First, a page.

The State of Evidence Evaluation In Debate
The recent discussions of evidence quality in high school policy debate have highlighted the need for debaters, coaches, and judges to revisit the prevailing assumptions about the proper role of cited material in our activity. While a drastic shift in the community’s approach to the evaluation of evidence remains exceedingly unlikely, there is an emerging consensus among debate educators that improving this facet of our pedagogy is both possible and necessary.
What is the problem? In short, the explosion of content enabled by new media has shattered traditional constraints on what constitutes “published” scholarship. While debaters in past decades were limited in their research to published books, journals/magazines, and newspapers, the debaters of today have access to a nearly limitless stream of information—all at their fingertips, and searchable in ways never before thought possible. As Gordon Mitchell describes in “Debate and authority 3.0,” the resulting information abundance has created a need for new ways of separating the good from the bad.
Publication, previously a one-to-many transaction, has become a many-to-many enterprise unfolding across a complex latticework of internetworked digital nodes. Now weblogs, e-books, online journals, and print-on-demand book production and delivery systems make it possible for a whole new population of prospective authors to publish material in what Michael Jensen (2008), National Academy of Sciences Director of Strategic Web Communications, calls an “era of content democracy and abundance.”
In content abundance, the key challenge for readers and referees has less to do with finding scarce information, and more to do with sorting wheat from the proverbial chaff (the ever-burgeoning surplus of digital material available online). The pressing nature of this information-overload challenge has spurred invention of what Jensen (2007) calls “new metrics of scholarly authority” – essentially, new ways of measuring the credibility and gravitas of knowledge producers in a digital world of content abundance.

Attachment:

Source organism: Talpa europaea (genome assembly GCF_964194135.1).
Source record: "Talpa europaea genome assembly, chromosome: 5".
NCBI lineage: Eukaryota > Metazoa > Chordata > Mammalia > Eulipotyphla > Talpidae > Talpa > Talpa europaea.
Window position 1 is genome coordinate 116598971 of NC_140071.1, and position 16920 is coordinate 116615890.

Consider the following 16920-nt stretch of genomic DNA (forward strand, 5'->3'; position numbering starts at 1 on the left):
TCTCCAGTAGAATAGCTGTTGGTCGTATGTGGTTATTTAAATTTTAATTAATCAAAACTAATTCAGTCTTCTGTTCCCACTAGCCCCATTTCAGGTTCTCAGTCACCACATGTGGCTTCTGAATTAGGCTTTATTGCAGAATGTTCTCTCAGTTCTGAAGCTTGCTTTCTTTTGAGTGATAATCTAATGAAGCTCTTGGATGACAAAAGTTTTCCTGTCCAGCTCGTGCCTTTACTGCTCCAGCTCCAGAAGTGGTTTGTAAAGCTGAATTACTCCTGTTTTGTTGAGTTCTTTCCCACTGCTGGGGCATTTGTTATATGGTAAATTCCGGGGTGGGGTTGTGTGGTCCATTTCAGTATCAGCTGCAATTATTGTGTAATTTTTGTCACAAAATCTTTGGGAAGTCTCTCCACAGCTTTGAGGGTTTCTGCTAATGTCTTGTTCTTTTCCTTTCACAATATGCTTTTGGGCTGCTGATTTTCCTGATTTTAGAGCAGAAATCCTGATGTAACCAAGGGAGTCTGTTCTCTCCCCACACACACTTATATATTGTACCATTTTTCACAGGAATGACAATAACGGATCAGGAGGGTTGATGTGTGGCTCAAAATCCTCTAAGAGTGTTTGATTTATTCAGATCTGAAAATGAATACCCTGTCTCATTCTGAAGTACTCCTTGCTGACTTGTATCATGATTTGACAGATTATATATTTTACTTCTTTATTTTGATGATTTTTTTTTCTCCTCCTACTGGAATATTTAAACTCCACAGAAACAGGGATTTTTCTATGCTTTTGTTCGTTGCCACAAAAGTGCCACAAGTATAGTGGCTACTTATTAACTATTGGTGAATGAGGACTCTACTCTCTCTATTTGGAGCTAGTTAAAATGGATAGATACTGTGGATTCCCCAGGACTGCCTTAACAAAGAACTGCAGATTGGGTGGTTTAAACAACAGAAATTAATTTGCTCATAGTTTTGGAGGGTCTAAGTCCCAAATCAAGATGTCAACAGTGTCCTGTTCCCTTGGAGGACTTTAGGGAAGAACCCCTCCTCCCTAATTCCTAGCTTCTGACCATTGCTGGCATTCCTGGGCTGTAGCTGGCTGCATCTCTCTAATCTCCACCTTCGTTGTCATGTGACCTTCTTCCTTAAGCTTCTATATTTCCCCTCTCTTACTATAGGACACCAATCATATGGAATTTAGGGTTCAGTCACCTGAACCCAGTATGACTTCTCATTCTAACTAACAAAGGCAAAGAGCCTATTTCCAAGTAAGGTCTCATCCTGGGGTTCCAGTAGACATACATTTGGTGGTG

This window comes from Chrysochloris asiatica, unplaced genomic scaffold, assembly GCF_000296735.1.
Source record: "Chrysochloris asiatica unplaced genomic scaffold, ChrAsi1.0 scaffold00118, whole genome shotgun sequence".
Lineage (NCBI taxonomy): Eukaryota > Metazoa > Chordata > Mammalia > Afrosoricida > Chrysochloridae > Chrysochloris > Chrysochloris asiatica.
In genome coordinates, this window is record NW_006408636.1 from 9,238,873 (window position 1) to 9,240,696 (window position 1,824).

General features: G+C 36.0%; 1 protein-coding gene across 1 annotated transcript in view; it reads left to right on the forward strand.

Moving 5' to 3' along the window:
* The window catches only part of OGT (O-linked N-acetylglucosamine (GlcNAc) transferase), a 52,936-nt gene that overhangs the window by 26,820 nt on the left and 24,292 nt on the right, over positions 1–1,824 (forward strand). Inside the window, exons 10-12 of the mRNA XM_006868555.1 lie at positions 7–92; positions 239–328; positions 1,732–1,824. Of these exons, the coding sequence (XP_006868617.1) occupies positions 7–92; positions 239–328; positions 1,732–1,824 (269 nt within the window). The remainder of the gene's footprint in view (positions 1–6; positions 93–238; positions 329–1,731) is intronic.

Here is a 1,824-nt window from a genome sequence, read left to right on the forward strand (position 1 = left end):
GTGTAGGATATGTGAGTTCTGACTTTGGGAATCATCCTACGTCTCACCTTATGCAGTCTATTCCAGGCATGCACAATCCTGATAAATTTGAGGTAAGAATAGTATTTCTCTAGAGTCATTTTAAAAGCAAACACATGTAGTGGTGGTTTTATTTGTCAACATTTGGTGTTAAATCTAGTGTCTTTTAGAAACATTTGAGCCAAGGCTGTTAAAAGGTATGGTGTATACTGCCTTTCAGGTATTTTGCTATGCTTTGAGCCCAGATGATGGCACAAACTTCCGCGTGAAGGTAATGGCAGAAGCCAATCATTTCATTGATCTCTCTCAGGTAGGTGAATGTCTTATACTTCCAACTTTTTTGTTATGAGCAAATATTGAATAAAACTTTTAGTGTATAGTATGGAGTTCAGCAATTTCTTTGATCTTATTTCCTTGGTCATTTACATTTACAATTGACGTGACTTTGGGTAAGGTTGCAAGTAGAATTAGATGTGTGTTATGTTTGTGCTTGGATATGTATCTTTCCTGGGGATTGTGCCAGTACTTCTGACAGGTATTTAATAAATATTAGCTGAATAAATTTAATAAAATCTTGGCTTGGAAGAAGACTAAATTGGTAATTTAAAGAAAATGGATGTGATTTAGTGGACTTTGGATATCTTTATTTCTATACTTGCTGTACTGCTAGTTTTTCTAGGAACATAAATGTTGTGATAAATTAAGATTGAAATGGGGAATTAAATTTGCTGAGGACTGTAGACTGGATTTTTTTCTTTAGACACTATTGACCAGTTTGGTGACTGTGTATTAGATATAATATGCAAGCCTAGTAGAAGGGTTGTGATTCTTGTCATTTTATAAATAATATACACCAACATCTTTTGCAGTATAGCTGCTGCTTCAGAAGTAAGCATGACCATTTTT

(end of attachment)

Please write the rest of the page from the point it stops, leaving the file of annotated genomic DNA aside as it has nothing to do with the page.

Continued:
Policy debate’s “metrics of scholarly authority” have developed slowly—changes in dominant assumptions about what constitutes “good evidence” have occurred over decades based on the organic back-and-forth of the contest round. At the high school level, the influence of summer debate institutes and the trickle-down from intercollegiate competition have played a major part in this evolution. While regional differences remain, the vast majority of those that participate in policy debate on the “national circuit” hold remarkably similar views about what makes a piece of evidence “good”. Indeed, the dominant conception of “good evidence” has become so normalized that it is often framed as self-evident: good evidence “speaks for itself”.
But the evidence can’t “speak for itself”—judges must inevitably make sense of the evidence cited by debaters in order to render a decision in the face of competing arguments. In a thought-provoking 2007 thread on the e-Debate listserv, Michael Antonucci revealed the impossibility of a neutral evaluation of evidence.
Judges enforce “evidence quality-control” all the time.
It’s called reading evidence?
The standards that we apply when reading evidence aren’t neutral, natural valuations. The community’s evolved a fairly homogenized set of techniques, but this set isn’t logically inevitable. … Judges could apply a radically different set of standards to evidence, if they so chose. … Tweaking the standards for good evidence would really be no more or less interventionist than current practice. Ultimately, you have to decide what a “good” card is, and it’s difficult for a debater to discuss every decision criterion you might employ in the course of [five] minutes. At some point, when you’re reading that card, you’re on your own.
Antonucci argues that most judges approach the evaluation of evidence in more-or-less the same way.
When reading evidence, judges generally apply a series of tests. How current is the evidence? Does it make a strong claim? Does it have a warrant? Does it appear to respond to the opponent’s claim? Does it have totally sweet violent imagery? Does it have supersweet 24 point font? Is that font Copperplate, which is clearly the best font ever?
The reading techniques that we currently consider “neutral” are anything but. They are artificial, stylized, and frankly a little bit weird. We value claims, or predictions, over warrants. We favor specific phrases and tropes, even — clean binaries, simple spatial analogies, and some fairly violent imagery generate a warm reception, for pretty subjective reasons.
This generalized agreement provides an important benefit: because most judges evaluate evidence in the same way, students can enter a contest round with a predictable understanding of what kinds of research will be rewarded. If the basic benchmarks for separating good evidence from bad were to change from round-to-round, students would be justifiably frustrated by inconsistent standards.